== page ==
“Juice”
"If you only listen to one song from Cuz I Love You, let it be this. It’s a banger, obviously, but it’s also a state of mind. At the end of the day, I want my music to make people feel good, I want it to help people love themselves. This song is about looking in the mirror, loving what you see, and letting everyone know. It was the second to last song that I wrote for the album, right before ‘Soulmate,' but to me, this is everything I’m about. I wrote it with Ricky Reed, and he is a genius.”

“Soulmate”
"I have a relationship with loneliness that is not very healthy, so I’ve been going to therapy to work on it. And I don’t mean loneliness in the 'Oh, I don't got a man' type of loneliness, I mean it more on the depressive side, like an actual manic emotion that I struggle with. One day, I was like, 'I need a song to remind me that I'm not lonely and to describe the type of person I want to be.' I also wanted a New Orleans bounce song, 'cause you know I grew up listening to DJ Jubilee and twerking in the club. The fact that l got to combine both is wild.”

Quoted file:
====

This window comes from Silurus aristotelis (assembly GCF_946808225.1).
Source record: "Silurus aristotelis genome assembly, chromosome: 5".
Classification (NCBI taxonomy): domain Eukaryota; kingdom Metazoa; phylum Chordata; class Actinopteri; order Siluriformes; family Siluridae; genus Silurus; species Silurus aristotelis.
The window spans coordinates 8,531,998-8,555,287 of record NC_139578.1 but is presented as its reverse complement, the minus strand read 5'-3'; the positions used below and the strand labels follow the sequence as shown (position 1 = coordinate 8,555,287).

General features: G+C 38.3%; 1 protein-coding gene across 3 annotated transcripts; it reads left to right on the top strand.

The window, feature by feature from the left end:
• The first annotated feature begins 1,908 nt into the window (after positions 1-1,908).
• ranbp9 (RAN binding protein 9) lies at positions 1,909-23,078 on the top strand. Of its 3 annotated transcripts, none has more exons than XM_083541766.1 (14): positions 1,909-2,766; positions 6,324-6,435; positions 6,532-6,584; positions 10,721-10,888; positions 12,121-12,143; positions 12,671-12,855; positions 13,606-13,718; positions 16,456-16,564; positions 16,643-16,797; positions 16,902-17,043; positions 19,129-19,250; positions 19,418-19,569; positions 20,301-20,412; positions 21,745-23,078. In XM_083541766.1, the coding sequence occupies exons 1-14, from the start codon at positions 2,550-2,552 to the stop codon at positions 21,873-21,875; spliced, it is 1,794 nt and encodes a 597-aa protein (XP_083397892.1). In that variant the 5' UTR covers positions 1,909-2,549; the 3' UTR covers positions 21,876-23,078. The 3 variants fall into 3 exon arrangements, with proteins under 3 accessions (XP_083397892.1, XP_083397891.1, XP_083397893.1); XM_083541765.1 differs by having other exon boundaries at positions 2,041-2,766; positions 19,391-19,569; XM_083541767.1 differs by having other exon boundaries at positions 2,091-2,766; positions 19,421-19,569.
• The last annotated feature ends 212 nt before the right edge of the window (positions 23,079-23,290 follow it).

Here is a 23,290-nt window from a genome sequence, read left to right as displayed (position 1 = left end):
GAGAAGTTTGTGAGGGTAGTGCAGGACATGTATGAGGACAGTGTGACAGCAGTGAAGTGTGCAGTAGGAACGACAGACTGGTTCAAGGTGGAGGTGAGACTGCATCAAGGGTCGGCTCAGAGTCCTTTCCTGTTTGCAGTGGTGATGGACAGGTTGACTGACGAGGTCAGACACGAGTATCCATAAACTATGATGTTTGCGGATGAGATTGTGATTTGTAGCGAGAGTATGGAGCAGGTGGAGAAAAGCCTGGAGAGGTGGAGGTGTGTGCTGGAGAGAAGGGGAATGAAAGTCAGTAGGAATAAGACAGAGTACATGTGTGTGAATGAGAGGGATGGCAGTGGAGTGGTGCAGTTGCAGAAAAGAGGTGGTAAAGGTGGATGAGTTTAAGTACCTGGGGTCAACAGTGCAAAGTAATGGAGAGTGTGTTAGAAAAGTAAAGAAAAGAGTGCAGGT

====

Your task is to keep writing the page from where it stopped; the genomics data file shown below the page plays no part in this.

“Jerome”
"This was my first song with the X Ambassadors, and [lead singer] Sam Harris is something else. It was one of those days where you walk into the studio with no expectations and leave glowing because you did the damn thing. The thing that I love about this song is that it’s modern. It’s about fuccboi love. There aren’t enough songs about that. There are so many songs about fairytale love and unrequited love, but there aren’t a lot of songs about fuccboi love. About when you’re in a situationship. That story needed to be told.”

“Cry Baby”